Role of Receptor Internalization in Insulin Signalling
Many hormones and nutrient molecules are internalized into their target cells by the common mechanism of receptor-mediated endocytosis. This process involves the clustering of receptors into invaginated regions of the plasma membrane coated on their intracellular surface by the protein clathrin which forms a basket-like casing. This pitted region internalizes to form an independent vesicle which eventually loses its clathrin coat. Movement through the vesicular pathway allows intracellular sorting. The uptake of insulin appears to follow this path. In a variety of tissues, insulin stimulates the internalization of its own receptor upon binding (Hedo and Simpson, 1984; Krupp and Lane, 1982; Knutson et al., 1983). At some point along the endocytotic path, the hormone dissociates from the receptor and is degraded (Krupp and Lane, 1982). The receptor recycles to the plasma membrane where it can bind another insulin molecule to reinitiate the cycle. Besides stimulating receptor internalization, insulin stimulates rapid receptor autophosphorylation (Kohanski et al., 1986; White et al., 1985) activating the tyrosine kinase. The receptor is internalized in this state’(Backer et al., 1989). However, prior to recycling, the receptor is dephosphorylated (Backer et al., 1989) which inactivates the catalytic activity (Klein et al., 1987). How this kinase activity and endocytotic cycle is involved in insulin signalling is not well defined.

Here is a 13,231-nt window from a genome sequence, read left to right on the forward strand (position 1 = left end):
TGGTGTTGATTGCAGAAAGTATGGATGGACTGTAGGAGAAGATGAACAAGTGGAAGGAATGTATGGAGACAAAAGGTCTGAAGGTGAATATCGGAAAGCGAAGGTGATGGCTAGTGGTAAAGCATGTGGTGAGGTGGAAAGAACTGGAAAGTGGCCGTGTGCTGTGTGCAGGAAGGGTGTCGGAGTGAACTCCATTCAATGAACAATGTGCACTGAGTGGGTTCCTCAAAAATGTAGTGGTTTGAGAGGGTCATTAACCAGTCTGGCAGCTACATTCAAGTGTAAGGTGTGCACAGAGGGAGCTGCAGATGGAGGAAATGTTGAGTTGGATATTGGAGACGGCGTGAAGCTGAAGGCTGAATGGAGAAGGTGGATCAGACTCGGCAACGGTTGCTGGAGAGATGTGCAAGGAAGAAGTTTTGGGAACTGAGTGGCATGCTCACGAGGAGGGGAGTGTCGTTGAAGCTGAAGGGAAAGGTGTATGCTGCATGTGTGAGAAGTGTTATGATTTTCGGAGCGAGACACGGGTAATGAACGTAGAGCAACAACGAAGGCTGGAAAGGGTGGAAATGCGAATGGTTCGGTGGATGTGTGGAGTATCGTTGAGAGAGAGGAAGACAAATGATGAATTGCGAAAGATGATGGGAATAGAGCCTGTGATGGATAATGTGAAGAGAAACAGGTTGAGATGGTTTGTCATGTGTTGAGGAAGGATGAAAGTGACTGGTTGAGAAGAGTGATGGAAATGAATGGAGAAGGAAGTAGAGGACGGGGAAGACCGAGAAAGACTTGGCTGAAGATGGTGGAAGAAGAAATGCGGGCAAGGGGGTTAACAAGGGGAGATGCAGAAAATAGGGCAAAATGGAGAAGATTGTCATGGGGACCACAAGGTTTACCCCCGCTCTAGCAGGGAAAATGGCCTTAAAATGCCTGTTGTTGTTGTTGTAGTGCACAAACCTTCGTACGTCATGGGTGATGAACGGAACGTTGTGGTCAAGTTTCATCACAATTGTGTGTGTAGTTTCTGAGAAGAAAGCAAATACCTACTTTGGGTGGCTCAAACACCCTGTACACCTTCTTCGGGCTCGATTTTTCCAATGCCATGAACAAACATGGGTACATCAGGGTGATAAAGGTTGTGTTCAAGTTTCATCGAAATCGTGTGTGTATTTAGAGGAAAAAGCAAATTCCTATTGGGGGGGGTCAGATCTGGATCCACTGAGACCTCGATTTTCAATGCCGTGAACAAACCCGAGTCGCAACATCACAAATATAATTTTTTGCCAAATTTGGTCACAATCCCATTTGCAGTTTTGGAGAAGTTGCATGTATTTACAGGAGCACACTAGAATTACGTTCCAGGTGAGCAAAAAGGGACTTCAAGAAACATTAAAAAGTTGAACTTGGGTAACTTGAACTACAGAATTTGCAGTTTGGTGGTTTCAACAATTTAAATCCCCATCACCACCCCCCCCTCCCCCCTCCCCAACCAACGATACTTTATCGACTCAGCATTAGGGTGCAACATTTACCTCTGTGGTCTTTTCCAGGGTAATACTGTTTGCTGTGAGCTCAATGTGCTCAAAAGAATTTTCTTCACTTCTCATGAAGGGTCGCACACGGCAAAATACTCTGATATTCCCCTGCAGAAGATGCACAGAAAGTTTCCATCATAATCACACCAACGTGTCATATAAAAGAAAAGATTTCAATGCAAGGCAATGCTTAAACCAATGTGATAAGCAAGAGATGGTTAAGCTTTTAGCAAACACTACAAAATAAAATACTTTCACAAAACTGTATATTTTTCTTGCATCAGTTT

KeywordsInsulin Binding Receptor Internalization Free Buffer Hypotonic Treatment Potassium Depletion
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